Geomicrobiology (Hubert Lab) Research
Microbiology for Oil Spill Preparedness in Canada’s Arctic Marine Environment
Marine microorganisms are nature’s ‘emergency first responders’ in the event of an oil spill or other pollution event. Considerable insight has been gained following the 2010 Deepwater Horizon oil spill in the Gulf of Mexico, where microbiologists studied the spill and its aftermath extensively using a suite of microbiological and geochemical tools. This advanced our knowledge considerably about microbial diversity and potential for biodegradation at low temperatures like 4°C in the deep water where that oil release occurred. But do microbes in the Canadian Arctic play by the same rules? Are the same or similar microbes found there, where it is even colder (below 0°C) and where sea ice represents an additional environmental factor?
Microbial Dormancy and the Rare Biosphere
The Geomicrobiology Group studies the rare biosphere, including dormant thermophilic endospores in the ocean, oil-degrading bacteria in pristine aquatic environments, and halophilic bacteria in seawater. Dormant ‘thermospores’ are studied as models for understanding passive dispersal and biogeography in relation to geofluids and the marine deep biosphere. We are also interested in how oil-degrading bacteria and halophiles that are numerically in the marine environment, get recruited in response to environmental change, such as an oil spill or the formation of sea ice brine channels in the Arctic Ocean during winter months.
Marine Microbial Biodiversity and Hydrocarbon Seep Detection
Marine hydrocarbon seeps represent hotspots of biodiversity. We are investigating microbial biodiversity at deep sea hydrocarbon seeps, where oil-degrading bacteria occur naturally, feeding on the steady supply of hydrocarbons from the subsurface, and where bacteria originally living in the subsurface may be being transported upward out of warm anoxic layers into the cold bottom water. Regions of hydrocarbon seepage are of interest to the oil and gas industry for exploration. By conducting microbial biodiversity surveys in these regions, environmental baselines are generated in parts of the ocean that are being contemplated for future industrial activity, using new sensitive DNA sequencing technology targeting the marine microbiome that is poised to respond to any environmental perturbation.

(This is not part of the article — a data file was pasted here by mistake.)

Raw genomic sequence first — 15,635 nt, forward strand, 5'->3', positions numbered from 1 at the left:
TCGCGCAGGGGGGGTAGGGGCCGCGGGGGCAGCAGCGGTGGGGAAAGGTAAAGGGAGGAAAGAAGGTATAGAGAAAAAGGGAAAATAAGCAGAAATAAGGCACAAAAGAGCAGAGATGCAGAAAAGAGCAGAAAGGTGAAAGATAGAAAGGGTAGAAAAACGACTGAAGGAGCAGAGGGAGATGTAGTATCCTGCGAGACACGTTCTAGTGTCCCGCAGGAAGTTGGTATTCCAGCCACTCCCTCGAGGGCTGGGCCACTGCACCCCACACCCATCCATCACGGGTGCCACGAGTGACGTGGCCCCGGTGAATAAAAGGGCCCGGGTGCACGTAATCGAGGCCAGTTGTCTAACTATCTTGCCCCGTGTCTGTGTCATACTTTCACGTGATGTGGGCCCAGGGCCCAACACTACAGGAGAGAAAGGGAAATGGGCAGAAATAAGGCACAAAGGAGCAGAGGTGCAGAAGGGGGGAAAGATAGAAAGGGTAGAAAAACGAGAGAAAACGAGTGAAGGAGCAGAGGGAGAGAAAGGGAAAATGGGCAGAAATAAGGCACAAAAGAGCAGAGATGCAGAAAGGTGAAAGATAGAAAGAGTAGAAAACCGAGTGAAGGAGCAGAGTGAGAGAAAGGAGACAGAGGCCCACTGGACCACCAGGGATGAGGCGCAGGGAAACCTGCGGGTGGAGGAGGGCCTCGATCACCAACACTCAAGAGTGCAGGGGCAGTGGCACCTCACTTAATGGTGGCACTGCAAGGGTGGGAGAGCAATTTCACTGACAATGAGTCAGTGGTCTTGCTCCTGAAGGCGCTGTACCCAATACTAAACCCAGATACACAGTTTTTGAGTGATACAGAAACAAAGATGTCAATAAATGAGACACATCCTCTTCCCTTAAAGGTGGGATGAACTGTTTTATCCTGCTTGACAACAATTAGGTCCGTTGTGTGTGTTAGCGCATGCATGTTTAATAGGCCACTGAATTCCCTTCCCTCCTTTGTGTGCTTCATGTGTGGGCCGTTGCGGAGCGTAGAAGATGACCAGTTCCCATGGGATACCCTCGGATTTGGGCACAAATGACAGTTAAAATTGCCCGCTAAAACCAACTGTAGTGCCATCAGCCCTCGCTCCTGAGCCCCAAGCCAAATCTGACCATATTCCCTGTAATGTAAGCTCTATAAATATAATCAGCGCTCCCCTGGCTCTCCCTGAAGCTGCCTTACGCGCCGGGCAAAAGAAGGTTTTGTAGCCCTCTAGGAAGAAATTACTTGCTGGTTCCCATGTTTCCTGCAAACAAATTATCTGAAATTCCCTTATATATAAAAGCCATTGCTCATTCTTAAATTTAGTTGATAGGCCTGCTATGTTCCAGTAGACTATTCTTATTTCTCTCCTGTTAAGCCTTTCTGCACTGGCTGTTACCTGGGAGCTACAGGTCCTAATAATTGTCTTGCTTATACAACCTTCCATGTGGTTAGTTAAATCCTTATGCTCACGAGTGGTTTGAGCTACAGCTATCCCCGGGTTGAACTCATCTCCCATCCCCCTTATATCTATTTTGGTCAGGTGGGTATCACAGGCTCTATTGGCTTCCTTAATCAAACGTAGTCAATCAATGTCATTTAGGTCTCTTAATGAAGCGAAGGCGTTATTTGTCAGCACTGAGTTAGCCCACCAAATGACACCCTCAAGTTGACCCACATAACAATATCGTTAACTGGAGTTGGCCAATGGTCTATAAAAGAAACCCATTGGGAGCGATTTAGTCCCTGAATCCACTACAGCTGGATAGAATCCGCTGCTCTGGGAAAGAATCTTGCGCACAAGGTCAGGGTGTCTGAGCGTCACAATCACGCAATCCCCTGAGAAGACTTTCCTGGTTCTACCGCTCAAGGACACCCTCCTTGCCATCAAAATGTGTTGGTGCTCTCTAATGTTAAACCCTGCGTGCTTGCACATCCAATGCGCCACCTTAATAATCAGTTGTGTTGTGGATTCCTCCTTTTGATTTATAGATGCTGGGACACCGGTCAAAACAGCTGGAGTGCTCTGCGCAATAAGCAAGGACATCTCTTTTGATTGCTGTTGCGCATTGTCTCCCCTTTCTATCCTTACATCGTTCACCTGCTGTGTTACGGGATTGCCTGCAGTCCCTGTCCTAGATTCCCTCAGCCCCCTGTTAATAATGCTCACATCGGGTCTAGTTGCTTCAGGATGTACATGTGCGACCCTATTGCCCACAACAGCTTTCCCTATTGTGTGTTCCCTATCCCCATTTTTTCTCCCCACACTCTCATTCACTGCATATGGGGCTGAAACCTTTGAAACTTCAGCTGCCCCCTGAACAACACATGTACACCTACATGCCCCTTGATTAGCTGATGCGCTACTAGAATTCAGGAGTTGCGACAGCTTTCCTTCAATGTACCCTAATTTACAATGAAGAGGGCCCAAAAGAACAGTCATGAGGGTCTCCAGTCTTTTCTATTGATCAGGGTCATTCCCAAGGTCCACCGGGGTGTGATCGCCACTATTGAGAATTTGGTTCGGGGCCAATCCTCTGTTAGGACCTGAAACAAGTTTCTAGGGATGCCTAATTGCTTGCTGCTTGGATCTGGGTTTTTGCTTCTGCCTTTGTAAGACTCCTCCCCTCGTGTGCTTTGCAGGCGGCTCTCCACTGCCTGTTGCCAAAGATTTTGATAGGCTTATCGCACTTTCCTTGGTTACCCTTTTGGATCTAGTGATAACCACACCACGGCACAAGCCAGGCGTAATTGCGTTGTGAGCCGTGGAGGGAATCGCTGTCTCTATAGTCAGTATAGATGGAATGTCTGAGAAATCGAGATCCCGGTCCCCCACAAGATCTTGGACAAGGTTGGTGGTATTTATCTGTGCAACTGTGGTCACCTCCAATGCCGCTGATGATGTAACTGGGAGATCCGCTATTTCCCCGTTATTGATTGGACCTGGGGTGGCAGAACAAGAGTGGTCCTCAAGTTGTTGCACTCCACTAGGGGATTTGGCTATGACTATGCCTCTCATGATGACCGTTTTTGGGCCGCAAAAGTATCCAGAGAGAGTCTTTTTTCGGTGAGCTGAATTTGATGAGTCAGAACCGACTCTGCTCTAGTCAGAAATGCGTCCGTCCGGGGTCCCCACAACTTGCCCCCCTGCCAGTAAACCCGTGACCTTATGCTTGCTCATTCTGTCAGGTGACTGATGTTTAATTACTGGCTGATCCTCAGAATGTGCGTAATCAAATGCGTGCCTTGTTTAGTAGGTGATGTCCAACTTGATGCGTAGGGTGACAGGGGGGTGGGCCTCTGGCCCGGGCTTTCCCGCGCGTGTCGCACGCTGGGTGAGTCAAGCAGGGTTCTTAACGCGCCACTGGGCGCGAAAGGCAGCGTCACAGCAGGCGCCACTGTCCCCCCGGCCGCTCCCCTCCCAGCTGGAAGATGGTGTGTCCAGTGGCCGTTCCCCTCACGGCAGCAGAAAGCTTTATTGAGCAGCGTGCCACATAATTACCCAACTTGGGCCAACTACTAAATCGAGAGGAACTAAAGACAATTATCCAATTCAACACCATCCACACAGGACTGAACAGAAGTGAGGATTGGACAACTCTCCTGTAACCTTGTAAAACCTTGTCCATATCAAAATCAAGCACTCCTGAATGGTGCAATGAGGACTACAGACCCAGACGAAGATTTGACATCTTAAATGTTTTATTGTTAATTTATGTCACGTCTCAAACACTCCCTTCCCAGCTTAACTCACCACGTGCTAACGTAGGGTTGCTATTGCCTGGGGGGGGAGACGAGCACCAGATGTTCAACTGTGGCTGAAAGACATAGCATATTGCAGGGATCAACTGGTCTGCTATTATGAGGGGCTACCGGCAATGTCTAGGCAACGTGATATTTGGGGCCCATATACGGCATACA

Challenges and Opportunities in Petroleum Microbiology
Oil reservoirs are microbial habitats, and the microbiome in these settings has the potential to catalyse detrimental effects such as souring and corrosion, or beneficial applications such as microbially-enhanced oil recovery. By understanding the reservoir microbiome, these challenges and opportunities can be assessed. Tight shale reservoirs represent a new source of oil and gas production that has accelerated in recent years; whether or not well-known microbiological problems and their control measures, including microbiological solutions like nitrate injection, will be effective in the extreme (high temperature, high salt) environments in unconventional shale oil fields is a topic of ongoing investigation.